there’s another reason the show resonates in 2018. Over the past 18 months, as a steady stream of stories has emerged from previously unheard women, one term has bubbled to the surface over and over: toxic masculinity. We’ve made much of diagnosing it, but we’ve talked about its antidote far more rarely. More often, we explore the ways toxic masculinity festers and spreads – in far-away corners of the internet, we’ve seen how it has a gravitational pull, multiplying and strengthening itself. We see the men whose own self-loathing has evolved into a hatred of others – women specifically. Unlikely as it may seem, an ostensible makeover show starring five queer men who spend an inordinate amount of time screaming, ‘Yas, queen!’ might be as worthy an antidote as any. “Toxic masculinity honestly comes from when we were raised as little boys – we were taught, ‘Don’t be a pussy. Man up! Don’t cry! Don’t be a little sissy,’” says Berk. “Guys just get that in their head, that it’s not OK to be vulnerable, it’s not OK to show emotion, it’s not OK to cry. I think it’s been detrimental to our society. It’s not allowed men to really find themselves. I think it’s created a generation of men who don’t know how to feel.” An auxiliary lesson men have learned from #Metoo is the clever and wholly necessary systems women have used to strengthen their emotional and physical safety – from whisper networks to ‘ bad date lists’ to carefullycurated Google spreadsheets of ‘shitty men’ to steer clear of in various industries. Men haven’t needed such systems before – but it’s becoming clearer that they may need to manufacture their own to ensure that they keep themselves and others safe. “We live in this youth-obsessed culture, and I’m tired of it,” says Brown. “It’s plaguing young men in a way that we don’t discuss, because we only talk about it with women. We talk about women and their body issues and how we make women feel like they have to be a certain body size. But we don’t realise that we put that same pressure on men. “George was an athlete, a bull rider. Every time we say, how do you feel about yourself? He looks down at his belly. That’s the first thing he looks at.” Far from being invincible, emotionally woke beings, making Queer Eye has forced many of its stars to confront their own lingering insecurities. Antoni Porowski, the Fab Five’s cooking expert – and, many will tell you, resident thirst-trap – has received an inordinate amount of the show’s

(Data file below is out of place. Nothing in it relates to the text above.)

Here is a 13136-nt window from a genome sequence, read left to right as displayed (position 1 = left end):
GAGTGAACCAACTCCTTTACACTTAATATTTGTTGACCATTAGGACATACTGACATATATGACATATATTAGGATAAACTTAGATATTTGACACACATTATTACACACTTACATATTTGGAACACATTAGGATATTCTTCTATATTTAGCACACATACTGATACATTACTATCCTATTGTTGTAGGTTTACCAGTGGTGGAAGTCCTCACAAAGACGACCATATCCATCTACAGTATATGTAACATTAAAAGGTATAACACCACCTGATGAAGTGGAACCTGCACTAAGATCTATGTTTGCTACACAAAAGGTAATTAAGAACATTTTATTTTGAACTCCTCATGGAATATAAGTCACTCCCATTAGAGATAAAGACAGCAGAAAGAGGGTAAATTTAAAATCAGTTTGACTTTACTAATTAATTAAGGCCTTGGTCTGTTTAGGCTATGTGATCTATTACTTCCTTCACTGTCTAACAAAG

“TOXIC MASCULINITY COMES FROM WHEN WE WERE RAISED AS LITTLE BOYS... IT’S BEEN DETRIMENTAL TO OUR SOCIETY.”